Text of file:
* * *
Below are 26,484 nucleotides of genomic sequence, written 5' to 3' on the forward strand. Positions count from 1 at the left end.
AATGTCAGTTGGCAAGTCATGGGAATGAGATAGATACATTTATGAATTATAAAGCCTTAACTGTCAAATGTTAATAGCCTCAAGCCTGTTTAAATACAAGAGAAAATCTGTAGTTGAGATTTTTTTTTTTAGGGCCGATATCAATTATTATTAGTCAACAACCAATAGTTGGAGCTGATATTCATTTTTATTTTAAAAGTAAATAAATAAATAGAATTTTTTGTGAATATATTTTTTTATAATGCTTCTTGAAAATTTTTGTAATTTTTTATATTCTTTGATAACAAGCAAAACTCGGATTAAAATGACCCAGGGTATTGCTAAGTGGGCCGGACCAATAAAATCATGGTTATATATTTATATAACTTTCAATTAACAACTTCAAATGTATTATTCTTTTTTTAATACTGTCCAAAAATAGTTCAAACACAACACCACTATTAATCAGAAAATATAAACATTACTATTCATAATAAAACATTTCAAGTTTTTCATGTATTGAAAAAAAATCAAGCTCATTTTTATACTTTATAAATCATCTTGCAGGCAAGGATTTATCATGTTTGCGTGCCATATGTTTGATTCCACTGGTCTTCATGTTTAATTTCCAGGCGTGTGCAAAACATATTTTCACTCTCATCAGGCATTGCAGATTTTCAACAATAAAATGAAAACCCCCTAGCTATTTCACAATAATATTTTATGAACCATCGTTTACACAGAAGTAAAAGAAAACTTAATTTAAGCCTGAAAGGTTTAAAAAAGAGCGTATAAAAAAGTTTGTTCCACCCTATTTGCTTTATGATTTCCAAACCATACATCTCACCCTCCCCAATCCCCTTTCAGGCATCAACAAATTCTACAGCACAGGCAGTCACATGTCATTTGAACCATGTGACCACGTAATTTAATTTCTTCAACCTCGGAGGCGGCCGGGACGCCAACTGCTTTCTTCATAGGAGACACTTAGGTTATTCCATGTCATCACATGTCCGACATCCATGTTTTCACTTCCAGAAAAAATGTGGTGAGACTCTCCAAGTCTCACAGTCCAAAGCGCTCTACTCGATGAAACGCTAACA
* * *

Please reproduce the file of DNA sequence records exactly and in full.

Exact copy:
Below are 26,484 nucleotides of genomic sequence, written 5' to 3' on the forward strand. Positions count from 1 at the left end.
AATGTCAGTTGGCAAGTCATGGGAATGAGATAGATACATTTATGAATTATAAAGCCTTAACTGTCAAATGTTAATAGCCTCAAGCCTGTTTAAATACAAGAGAAAATCTGTAGTTGAGATTTTTTTTTTTAGGGCCGATATCAATTATTATTAGTCAACAACCAATAGTTGGAGCTGATATTCATTTTTATTTTAAAAGTAAATAAATAAATAGAATTTTTTGTGAATATATTTTTTTATAATGCTTCTTGAAAATTTTTGTAATTTTTTATATTCTTTGATAACAAGCAAAACTCGGATTAAAATGACCCAGGGTATTGCTAAGTGGGCCGGACCAATAAAATCATGGTTATATATTTATATAACTTTCAATTAACAACTTCAAATGTATTATTCTTTTTTTAATACTGTCCAAAAATAGTTCAAACACAACACCACTATTAATCAGAAAATATAAACATTACTATTCATAATAAAACATTTCAAGTTTTTCATGTATTGAAAAAAAATCAAGCTCATTTTTATACTTTATAAATCATCTTGCAGGCAAGGATTTATCATGTTTGCGTGCCATATGTTTGATTCCACTGGTCTTCATGTTTAATTTCCAGGCGTGTGCAAAACATATTTTCACTCTCATCAGGCATTGCAGATTTTCAACAATAAAATGAAAACCCCCTAGCTATTTCACAATAATATTTTATGAACCATCGTTTACACAGAAGTAAAAGAAAACTTAATTTAAGCCTGAAAGGTTTAAAAAAGAGCGTATAAAAAAGTTTGTTCCACCCTATTTGCTTTATGATTTCCAAACCATACATCTCACCCTCCCCAATCCCCTTTCAGGCATCAACAAATTCTACAGCACAGGCAGTCACATGTCATTTGAACCATGTGACCACGTAATTTAATTTCTTCAACCTCGGAGGCGGCCGGGACGCCAACTGCTTTCTTCATAGGAGACACTTAGGTTATTCCATGTCATCACATGTCCGACATCCATGTTTTCACTTCCAGAAAAAATGTGGTGAGACTCTCCAAGTCTCACAGTCCAAAGCGCTCTACTCGATGAAACGCTAACA